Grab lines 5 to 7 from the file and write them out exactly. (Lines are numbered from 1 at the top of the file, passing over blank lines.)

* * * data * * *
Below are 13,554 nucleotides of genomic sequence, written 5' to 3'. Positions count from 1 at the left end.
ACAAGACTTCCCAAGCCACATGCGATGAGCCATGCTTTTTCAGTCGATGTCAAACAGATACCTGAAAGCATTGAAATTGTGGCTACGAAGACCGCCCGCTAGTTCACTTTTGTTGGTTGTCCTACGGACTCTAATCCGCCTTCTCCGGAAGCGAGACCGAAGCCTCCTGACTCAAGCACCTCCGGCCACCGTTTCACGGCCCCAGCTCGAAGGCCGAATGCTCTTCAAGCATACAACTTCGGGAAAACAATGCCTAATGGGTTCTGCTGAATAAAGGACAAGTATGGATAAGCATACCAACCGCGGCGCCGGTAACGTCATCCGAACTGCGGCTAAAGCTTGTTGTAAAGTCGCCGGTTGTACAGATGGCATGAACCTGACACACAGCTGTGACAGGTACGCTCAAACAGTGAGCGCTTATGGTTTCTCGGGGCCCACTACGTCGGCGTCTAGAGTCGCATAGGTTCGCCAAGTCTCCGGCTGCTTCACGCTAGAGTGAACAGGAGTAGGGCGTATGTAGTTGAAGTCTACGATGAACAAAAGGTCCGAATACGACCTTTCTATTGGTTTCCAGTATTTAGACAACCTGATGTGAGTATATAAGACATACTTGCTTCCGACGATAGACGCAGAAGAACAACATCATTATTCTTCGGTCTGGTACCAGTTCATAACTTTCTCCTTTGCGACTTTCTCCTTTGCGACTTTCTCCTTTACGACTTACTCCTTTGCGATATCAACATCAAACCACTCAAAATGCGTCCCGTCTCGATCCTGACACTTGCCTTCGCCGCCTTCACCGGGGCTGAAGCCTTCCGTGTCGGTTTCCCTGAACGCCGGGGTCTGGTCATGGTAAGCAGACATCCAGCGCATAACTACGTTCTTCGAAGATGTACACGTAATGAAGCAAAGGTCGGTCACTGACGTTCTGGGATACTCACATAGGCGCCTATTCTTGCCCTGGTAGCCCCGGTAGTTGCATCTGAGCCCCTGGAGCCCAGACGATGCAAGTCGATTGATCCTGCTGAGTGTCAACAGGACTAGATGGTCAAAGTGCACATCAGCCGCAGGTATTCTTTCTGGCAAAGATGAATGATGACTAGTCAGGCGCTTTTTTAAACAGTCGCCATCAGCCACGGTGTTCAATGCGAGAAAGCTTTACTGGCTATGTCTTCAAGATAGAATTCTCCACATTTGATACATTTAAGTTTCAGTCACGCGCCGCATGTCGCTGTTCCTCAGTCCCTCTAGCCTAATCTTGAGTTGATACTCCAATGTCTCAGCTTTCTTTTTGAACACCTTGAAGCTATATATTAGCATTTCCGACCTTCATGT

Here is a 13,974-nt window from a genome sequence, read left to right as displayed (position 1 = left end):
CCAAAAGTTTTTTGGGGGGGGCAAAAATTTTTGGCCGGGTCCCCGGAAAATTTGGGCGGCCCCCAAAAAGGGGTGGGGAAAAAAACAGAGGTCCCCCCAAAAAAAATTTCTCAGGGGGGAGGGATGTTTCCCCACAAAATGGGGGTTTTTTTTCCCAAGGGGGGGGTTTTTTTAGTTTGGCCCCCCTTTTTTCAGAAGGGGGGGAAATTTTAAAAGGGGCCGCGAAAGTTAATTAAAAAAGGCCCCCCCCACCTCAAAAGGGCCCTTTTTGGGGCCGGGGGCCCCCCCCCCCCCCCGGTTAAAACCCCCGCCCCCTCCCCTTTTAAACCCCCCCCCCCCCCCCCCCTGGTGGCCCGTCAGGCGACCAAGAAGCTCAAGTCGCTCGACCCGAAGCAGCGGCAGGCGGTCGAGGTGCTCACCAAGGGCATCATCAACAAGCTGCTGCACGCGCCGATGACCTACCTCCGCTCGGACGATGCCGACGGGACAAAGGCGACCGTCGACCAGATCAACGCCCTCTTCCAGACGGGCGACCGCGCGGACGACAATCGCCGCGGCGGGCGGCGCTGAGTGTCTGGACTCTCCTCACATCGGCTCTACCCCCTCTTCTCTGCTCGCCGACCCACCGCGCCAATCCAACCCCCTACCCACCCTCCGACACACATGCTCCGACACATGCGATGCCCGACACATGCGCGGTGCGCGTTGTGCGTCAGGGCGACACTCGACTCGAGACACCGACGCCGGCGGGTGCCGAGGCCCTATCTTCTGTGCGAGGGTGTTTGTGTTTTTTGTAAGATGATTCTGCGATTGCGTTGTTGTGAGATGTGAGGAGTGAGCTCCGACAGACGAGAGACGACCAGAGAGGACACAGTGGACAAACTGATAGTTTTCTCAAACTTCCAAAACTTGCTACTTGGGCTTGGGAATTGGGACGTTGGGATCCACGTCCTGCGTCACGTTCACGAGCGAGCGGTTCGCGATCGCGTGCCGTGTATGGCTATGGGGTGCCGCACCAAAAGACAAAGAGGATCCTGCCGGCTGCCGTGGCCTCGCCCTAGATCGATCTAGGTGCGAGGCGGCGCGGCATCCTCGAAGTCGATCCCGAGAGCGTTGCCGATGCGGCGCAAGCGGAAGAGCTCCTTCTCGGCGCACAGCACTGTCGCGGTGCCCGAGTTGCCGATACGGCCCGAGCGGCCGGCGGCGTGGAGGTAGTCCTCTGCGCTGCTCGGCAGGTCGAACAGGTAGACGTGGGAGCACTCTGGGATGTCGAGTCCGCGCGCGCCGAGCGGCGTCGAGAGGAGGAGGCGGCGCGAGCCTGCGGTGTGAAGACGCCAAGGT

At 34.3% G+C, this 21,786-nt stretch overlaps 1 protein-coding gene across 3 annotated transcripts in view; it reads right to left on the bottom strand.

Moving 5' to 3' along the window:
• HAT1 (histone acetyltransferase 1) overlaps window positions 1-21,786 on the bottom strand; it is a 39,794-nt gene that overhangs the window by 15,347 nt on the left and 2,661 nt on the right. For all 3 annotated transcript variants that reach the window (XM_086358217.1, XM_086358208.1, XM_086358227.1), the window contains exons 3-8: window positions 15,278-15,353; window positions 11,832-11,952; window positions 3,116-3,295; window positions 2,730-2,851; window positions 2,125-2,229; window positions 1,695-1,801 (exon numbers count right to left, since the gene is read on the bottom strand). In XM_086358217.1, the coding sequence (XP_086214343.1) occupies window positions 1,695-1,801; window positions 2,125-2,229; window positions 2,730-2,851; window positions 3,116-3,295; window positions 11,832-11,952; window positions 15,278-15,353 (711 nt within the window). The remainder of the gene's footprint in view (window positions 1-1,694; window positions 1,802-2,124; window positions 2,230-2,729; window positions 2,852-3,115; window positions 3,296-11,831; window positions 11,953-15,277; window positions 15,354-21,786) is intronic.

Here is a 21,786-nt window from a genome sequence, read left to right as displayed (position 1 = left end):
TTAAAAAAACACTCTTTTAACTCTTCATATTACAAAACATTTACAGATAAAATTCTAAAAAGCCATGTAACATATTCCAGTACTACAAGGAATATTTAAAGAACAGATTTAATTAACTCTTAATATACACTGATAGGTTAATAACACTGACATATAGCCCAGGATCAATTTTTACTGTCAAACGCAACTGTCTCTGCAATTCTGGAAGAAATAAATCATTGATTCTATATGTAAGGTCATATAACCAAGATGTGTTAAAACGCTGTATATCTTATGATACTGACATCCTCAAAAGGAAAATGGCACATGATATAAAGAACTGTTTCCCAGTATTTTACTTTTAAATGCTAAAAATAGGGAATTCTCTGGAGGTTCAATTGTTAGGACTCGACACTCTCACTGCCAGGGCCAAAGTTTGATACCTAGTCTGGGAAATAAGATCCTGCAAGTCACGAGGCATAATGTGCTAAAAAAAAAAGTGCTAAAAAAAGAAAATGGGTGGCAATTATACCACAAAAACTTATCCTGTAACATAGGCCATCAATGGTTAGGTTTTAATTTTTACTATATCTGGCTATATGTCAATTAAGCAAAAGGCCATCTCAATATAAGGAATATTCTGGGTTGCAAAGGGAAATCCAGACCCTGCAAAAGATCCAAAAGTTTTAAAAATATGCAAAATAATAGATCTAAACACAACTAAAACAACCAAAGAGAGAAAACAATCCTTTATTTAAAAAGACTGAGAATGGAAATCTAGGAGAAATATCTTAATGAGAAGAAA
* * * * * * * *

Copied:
At 34.3% G+C, this 21,786-nt stretch overlaps 1 protein-coding gene across 3 annotated transcripts in view; it reads right to left on the bottom strand.

Moving 5' to 3' along the window:
• HAT1 (histone acetyltransferase 1) overlaps window positions 1-21,786 on the bottom strand; it is a 39,794-nt gene that overhangs the window by 15,347 nt on the left and 2,661 nt on the right. For all 3 annotated transcript variants that reach the window (XM_086358217.1, XM_086358208.1, XM_086358227.1), the window contains exons 3-8: window positions 15,278-15,353; window positions 11,832-11,952; window positions 3,116-3,295; window positions 2,730-2,851; window positions 2,125-2,229; window positions 1,695-1,801 (exon numbers count right to left, since the gene is read on the bottom strand). In XM_086358217.1, the coding sequence (XP_086214343.1) occupies window positions 1,695-1,801; window positions 2,125-2,229; window positions 2,730-2,851; window positions 3,116-3,295; window positions 11,832-11,952; window positions 15,278-15,353 (711 nt within the window). The remainder of the gene's footprint in view (window positions 1-1,694; window positions 1,802-2,124; window positions 2,230-2,729; window positions 2,852-3,115; window positions 3,296-11,831; window positions 11,953-15,277; window positions 15,354-21,786) is intronic.